האגודה הישראלית לחקר יחסי עבודה

מחקר, הוראה ומדיניות בתחום יחסי העבודה

header header1
  • שרגא ברוש, יו"ר לשכת התאום לארגונים הכלכליים
  • קובי בר-נתן, מ"מ הממונה על השכר במשרד האוצר
  • השופטת ורדה וירט-לבנה, נשיאת בית הדין הארצי לעבודה
  • עו"ד שלמה יצחקי, הממונה הראשי על יחסי עבודה
  • עו"ד אבי ניסנקורן, יו"ר הנהגת ההסתדרות הכללית החדשה

חיפוש מחקרים

Hospital dept heads to be barred from private practice

Two weeks after "Globes" revealed that Minister of Finance Moshe Kahlon and Budgets Department executives seek to limit hospital department heads' engagement in private practice, in order to deepen their commitment

to the public healthcare system, an unprecedented agreement was reached between Kahlon and Minister of Health Yakov Litzman. Yesterday (Monday), the two referred to this decision as "a national move for Israel's patients," and are expected to make a joint announcement today.

Despite significant reservations, from both the Ministry of Health and Ministry of Finance legal staff, Kahlon was determined in leading this effort in the past few days, and managed to gain Litzman's cooperation by making two budgetary commitments: providing heads of departments with significant salary boosts as a compensation for barring private practice and increasing the annual addition to the National List of Reimbursed Drugs from NIS 300 to 550 million for the next five years (NIS 2.75 billion overall).

Due to this impressive budgetary achievement, Litzman has withdrawn his demand to enable supplementary insurance services to market insurance coverage for life saving treatments, similar to the coverage provided by commercial insurance firms. Although Israel's National List of Reimbursed Drugs is considered one of the world's most generous, it has significantly eroded in the past few years, as the fixed budget addition failed to match drug market development rates and the resulting increase in costs. Therefore, even the Ministry of Finance has agreed that expanding the List of Reimbursed Drugs is unavoidable. The question now is to what an extent and what will be gained in exchange, in terms of organizational changes and reforms that would benefit healthcare consumers.

Naturally, the Ministry of Health was also interested in seeing greater department head presence in public hospitals, but has had reservations about the means. The ministry is aware of the harsh sentiments experienced by senior doctors of late, particularly after the private operations reform came into effect. The reform did not only result in a drop in surgeon salaries, forcing them to negotiate with insurance companies and healthcare providers rather than the patients themselves, but also led to what they perceive as unjustified animosity towards them. The ministry is concerned that, at least at the current timing, another move targeting senior doctors may lead to a rebellion, causing senior doctors to refuse serving as department directors.

Until now, being appointed head of a department has been more than a source of prestige and status for a doctor it presented an impressive income potential via private practice (at least in some fields of medicine). If department directors will be barred from using their status for income from private practice, they may be left with nothing but the managerial headache. In such a turn of events, only very high salaries of about NIS 100,000 may appease those currently enjoying the financial benefits of private practice, a sum the Ministry of Finance will probably be unwilling to pay. At present, according to the Ministry of Finance and the Israeli Medical Association, a head of department makes about NIS 48,000 per month, without additional income.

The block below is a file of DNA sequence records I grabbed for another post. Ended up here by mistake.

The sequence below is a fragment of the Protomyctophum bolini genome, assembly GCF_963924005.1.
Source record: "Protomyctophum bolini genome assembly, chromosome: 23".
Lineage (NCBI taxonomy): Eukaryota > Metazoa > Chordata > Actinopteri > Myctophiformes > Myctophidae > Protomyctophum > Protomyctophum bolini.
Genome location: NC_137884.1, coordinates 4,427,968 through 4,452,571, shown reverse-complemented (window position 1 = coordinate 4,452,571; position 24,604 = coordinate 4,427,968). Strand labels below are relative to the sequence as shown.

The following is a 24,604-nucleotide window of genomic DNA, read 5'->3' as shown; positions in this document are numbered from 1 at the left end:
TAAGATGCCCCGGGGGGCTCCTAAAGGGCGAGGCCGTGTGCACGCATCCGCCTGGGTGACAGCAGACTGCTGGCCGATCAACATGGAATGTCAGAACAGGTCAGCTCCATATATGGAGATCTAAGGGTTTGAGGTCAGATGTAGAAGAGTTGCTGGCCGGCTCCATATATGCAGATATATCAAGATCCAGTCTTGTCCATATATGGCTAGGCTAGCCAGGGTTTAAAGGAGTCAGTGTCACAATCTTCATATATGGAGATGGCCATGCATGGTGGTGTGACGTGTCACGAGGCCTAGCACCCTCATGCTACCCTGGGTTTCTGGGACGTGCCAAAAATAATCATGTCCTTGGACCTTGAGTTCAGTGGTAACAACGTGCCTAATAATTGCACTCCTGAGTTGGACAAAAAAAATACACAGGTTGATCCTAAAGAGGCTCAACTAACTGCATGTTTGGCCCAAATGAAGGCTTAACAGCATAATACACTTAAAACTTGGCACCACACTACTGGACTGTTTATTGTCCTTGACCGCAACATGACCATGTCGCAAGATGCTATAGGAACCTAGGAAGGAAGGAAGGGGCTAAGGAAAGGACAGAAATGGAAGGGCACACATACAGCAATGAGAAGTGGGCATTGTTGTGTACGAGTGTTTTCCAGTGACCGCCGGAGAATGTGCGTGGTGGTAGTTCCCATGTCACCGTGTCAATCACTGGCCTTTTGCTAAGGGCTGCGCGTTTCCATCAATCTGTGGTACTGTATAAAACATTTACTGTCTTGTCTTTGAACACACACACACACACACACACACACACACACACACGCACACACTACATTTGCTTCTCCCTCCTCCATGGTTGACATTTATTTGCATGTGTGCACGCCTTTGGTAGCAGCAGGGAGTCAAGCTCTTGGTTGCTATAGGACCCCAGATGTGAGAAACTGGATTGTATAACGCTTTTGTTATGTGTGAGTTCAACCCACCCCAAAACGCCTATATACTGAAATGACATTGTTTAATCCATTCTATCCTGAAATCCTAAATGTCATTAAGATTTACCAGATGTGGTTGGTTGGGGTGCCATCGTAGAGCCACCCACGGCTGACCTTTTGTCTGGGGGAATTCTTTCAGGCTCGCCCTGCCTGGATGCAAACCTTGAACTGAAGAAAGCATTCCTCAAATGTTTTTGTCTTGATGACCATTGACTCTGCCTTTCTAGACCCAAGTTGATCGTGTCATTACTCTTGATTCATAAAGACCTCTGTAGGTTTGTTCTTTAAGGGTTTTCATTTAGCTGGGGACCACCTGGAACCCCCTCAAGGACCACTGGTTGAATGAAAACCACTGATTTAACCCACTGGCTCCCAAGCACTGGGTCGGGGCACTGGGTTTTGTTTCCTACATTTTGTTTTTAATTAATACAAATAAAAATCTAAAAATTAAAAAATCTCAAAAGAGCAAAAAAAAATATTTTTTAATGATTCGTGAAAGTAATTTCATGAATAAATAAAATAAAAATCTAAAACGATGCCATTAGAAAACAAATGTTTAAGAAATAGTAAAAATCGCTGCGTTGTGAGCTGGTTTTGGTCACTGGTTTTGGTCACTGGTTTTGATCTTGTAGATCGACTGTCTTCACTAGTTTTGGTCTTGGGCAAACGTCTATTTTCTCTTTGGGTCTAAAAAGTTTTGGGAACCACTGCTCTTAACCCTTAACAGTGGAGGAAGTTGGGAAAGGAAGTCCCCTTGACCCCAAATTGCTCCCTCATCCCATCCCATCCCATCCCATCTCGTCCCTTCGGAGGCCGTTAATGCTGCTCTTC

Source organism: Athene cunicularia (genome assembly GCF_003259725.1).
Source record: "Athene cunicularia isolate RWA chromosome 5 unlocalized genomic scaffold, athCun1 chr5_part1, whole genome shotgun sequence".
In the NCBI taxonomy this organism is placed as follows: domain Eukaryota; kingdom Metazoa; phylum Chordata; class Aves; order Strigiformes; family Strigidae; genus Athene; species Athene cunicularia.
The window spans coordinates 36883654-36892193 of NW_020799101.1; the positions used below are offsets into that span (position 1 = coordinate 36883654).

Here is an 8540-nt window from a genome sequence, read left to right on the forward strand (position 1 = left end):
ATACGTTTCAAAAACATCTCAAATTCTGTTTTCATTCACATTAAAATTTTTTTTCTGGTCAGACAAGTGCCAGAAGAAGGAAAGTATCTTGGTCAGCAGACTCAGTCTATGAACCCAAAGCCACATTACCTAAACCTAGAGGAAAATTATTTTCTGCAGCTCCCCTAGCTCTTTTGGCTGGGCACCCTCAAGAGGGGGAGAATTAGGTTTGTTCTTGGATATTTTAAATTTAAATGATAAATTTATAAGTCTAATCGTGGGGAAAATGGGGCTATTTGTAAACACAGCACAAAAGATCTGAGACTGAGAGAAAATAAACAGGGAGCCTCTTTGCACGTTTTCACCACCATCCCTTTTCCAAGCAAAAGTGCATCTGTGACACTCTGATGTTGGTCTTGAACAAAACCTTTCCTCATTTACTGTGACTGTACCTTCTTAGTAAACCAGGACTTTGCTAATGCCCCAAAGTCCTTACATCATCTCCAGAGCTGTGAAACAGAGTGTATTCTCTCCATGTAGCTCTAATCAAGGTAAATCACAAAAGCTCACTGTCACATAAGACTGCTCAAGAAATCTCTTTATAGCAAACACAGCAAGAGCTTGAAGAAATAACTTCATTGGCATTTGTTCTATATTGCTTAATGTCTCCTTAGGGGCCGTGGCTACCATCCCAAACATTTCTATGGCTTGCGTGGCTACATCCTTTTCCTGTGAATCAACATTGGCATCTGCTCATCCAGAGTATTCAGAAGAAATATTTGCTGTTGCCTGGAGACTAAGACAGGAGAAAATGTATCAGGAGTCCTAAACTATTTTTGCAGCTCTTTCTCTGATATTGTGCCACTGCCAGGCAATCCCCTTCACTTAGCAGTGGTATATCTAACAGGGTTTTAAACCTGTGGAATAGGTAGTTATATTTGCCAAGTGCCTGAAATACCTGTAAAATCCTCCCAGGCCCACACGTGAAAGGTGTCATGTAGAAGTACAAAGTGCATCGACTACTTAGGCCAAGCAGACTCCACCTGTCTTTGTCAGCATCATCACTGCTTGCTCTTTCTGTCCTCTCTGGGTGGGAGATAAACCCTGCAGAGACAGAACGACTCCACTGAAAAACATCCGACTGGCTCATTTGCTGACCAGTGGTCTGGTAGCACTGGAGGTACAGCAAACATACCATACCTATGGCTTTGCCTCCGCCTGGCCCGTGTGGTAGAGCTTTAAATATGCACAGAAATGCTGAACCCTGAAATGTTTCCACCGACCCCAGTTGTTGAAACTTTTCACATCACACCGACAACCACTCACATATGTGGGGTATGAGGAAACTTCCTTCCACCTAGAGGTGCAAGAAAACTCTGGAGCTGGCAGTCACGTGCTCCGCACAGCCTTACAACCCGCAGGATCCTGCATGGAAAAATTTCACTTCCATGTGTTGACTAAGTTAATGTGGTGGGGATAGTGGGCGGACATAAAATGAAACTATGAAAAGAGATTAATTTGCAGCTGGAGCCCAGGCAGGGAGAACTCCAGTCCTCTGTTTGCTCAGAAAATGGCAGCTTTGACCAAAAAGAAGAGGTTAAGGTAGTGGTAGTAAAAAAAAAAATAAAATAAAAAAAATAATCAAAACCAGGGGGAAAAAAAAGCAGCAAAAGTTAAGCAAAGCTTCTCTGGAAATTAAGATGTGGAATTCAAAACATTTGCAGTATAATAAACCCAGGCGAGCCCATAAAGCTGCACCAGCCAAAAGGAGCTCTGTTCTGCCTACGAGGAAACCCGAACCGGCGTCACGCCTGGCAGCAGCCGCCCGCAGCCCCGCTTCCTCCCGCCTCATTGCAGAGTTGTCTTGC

It seems that Litzman and Kahlon have agreed to adopt the mandatory model, supported by the Ministry of Finance, according to the which department directors will be obliged to forfeit private practice. The Ministry of Health preferred a voluntary model, similar to the 'full-timer' model they are about to propose to a line of senior doctors in the near future. According to this model, the doctor will agree to forfeit private practice, in exchange for a high salary for additional global hours during the afternoon. The Ministry of Health believes that the latter model will be lucrative to younger hospital doctors, leading to a more gradual and proper effort. In contrast, the Ministry of Finance did not consider any consent necessary. They have claimed that since department directors hold a senior position not only in professional terms, but also in the educational and ethical sense, they must fully commit to one job.

As big as the compensation

There have been significant objections in the Ministry of Finance as well, mainly of Wage and Labor Agreements Department legal advisors. They know that the rights of doctors (including department heads) to engage in private practice are defined in the collective agreement signed with the Israeli Medical Association, when it will be opened to negotiations only in 2020. This means that if the change is not voluntary, it will only be possible by legislation. The recent private insurance reform has shown that the Minister of Finance is capable of pushing for tough legislative moves, despite the doctor's appeal to the High Court of Justice, but no one in the ministry thinks it will be particularly easy.

According to healthcare system sources, the success of such a change depends on only two people: Moshe Kahlon and Yakov Litzman. The latter was not in favor of the insurance reform, but consented after the Ministry of Finance promised to provide hundreds of million. In this case, it also seems that the size of the check will decide the strength of determination.

Published by Globes [online], Israel business news - www.globes-online.com - on July 17, 2016

Copyright of Globes Publisher Itonut (1983) Ltd. 2016

Original Source